It was a tradition of both comfort and necessity. Articulated by his obsession with the timing and scheduling of this trip, the narrator finds comfort in routine. Furthermore, the specified date of “August 1st" permits one to assume that if the vacation had any other date, it would not be the same as it usually is, and therefore not as special in the eyes of the narrator.
There was no room for error in his childhood vacations. He then mentions the exact length of each vacation. Again, the author utilizes personal pronouns which places the reader directly into the mind of the narrator. The use of repetition exposes the narrator's desire to avoid change, which then leads a reader to think the same way. He wants his childhood vacation to stay consistent, even decades later when he returns to the lake as an adult.
White writes in an anecdotal tone to guide the reader to view time as an enemy. He opens with silly tales about ringworm and dad flipping a canoe. A reader can easily relate the experiences of the narrator to his or her own family vacations. Additionally, he uses personal pronouns like "we" or "I,” which enable readers to easily insert their own characters. The narrator of "Once More to the Lake" views time through a negative lens which alters the reader's opinion.
White's use of ethos appeals to his audience, which provides a direct avenue for nostalgia and memories. It stimulates thought about family vacations and sacred places and how time affects the two, which further engages the reader because it proposes a personal connection to the story. White’s piece is thought provoking through its applicability.
He writes a story that appeals to a wide audience on an emotional level and strategically repeats phrases that embody the denial of time. Time becomes an antagonist in “Once More to the Lake," for not only does it possess control of the narrator, but it works against him and his motives and desires. White's piece provokes nostalgia and reminiscence in the mind of a reader. He also installs a certain level of fear of time in his readers, which ultimately teaches them to live in the present and cherish moments.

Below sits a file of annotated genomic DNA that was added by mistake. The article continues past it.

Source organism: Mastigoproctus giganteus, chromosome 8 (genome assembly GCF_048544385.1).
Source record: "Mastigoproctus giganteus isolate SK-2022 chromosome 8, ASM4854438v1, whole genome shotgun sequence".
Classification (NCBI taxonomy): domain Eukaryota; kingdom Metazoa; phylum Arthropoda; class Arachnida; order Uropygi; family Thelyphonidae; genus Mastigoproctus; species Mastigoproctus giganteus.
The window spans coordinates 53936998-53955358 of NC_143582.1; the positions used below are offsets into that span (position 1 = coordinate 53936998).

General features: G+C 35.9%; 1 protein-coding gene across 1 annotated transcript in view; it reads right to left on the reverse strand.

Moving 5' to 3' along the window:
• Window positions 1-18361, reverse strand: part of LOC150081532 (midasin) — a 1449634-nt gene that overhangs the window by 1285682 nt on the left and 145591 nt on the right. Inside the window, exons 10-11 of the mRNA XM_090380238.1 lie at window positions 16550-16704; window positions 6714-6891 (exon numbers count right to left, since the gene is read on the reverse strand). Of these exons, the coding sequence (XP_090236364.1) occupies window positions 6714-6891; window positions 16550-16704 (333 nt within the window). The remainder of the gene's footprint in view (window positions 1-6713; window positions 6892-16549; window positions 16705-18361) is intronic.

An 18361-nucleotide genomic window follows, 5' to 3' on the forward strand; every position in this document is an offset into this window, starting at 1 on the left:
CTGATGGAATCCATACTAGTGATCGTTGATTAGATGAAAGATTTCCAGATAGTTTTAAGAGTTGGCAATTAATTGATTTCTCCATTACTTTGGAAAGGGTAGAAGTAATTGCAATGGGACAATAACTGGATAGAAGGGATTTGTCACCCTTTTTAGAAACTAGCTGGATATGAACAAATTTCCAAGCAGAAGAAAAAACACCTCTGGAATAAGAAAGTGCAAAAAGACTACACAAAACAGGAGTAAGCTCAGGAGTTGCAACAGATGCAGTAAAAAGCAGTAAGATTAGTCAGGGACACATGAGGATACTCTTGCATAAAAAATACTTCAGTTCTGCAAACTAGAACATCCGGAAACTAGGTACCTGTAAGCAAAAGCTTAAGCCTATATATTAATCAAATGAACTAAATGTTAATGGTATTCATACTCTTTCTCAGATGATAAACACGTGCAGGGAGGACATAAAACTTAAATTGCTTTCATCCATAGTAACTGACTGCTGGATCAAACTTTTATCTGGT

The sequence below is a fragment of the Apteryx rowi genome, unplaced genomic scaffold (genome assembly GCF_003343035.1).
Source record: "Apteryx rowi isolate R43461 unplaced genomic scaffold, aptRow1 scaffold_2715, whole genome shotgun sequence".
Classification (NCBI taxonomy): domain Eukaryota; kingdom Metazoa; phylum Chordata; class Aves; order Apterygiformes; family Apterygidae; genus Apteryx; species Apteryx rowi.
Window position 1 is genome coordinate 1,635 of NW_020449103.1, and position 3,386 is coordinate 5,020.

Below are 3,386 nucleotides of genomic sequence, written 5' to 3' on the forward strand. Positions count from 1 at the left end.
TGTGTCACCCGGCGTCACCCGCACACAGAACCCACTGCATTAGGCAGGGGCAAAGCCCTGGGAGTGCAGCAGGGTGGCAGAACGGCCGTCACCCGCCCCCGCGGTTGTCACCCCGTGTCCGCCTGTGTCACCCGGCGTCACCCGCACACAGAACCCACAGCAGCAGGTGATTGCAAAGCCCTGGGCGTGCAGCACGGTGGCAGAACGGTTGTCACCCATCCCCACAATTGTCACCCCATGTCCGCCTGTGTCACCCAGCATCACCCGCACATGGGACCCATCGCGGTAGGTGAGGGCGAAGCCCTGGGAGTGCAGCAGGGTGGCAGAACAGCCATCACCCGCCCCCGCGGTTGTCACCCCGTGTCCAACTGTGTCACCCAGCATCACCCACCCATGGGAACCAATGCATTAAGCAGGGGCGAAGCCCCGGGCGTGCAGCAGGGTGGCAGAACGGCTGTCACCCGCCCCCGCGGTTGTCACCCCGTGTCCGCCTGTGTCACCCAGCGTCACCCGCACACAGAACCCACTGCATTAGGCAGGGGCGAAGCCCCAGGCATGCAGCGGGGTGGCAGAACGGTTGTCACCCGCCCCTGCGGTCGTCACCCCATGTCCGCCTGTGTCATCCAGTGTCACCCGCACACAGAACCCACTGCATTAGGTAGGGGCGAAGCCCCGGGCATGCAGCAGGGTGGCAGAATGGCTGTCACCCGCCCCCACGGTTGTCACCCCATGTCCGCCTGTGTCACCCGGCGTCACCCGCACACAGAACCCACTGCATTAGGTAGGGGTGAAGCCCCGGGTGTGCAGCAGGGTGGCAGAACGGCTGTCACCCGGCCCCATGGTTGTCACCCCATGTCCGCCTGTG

Once More to the Lake by E B Whites Overview
An Analysis of E. B Whites, “Once More to the Lake” In E. B Whites essay, “Once More to the Lake” he reflects on his summer outing with his son. Throughout the trip, memories of his childhood, long forgotten, resurface themselves as he experiences the same vacation with his own son. These memories create in him a feeling as if time has not changed and that he is reliving his old days. His father used to take him to the same camping spot as a boy.
He was certain that there would be changes since then, but on arrival his senses are awakened and old feelings revived as he takes in the unchanged sights, sounds, and smells of the peaceful lake in Maine. The overall theme of this story is the acceptance of aging and the passing of time. The passage of time throughout the story has a relentless hold on White, he struggles throughout as reality becomes harder and harder for him to grasp. The author incorporates many literary devices which add to his overall vivid descriptions and comparisons, a few which include: imagery, tone, and symbolism.
By these techniques the narrator is able to set the reader’s imagination on fire! Throughout this literary work detailed comparisons are blended in as he remembers his own vacation to the lake as a young boy. These comparisons make it hard for him to face the fact that he has aged very much since that time. The feelings and emotions these reincarnated memories create bring about sensations of a “dual existence” (25) in White. The narrators detailed diction in describing these emotions and senses that are being brought back and relived, arouse similar feelings in the reader.